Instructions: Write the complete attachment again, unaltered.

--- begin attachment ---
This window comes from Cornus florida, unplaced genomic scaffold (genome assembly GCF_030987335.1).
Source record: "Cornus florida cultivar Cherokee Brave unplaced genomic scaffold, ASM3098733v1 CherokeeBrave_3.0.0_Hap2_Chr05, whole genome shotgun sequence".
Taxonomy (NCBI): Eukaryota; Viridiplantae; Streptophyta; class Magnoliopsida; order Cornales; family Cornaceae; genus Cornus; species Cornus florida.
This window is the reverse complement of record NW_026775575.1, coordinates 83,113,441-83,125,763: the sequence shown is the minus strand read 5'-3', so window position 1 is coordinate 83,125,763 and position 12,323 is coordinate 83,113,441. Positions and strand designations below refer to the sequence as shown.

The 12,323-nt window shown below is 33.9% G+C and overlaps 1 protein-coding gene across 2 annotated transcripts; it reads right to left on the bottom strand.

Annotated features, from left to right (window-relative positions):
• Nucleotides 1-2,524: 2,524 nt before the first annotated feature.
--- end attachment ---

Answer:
This window comes from Cornus florida, unplaced genomic scaffold (genome assembly GCF_030987335.1).
Source record: "Cornus florida cultivar Cherokee Brave unplaced genomic scaffold, ASM3098733v1 CherokeeBrave_3.0.0_Hap2_Chr05, whole genome shotgun sequence".
Taxonomy (NCBI): Eukaryota; Viridiplantae; Streptophyta; class Magnoliopsida; order Cornales; family Cornaceae; genus Cornus; species Cornus florida.
This window is the reverse complement of record NW_026775575.1, coordinates 83,113,441-83,125,763: the sequence shown is the minus strand read 5'-3', so window position 1 is coordinate 83,125,763 and position 12,323 is coordinate 83,113,441. Positions and strand designations below refer to the sequence as shown.

The 12,323-nt window shown below is 33.9% G+C and overlaps 1 protein-coding gene across 2 annotated transcripts; it reads right to left on the bottom strand.

Annotated features, from left to right (window-relative positions):
• Nucleotides 1-2,524: 2,524 nt before the first annotated feature.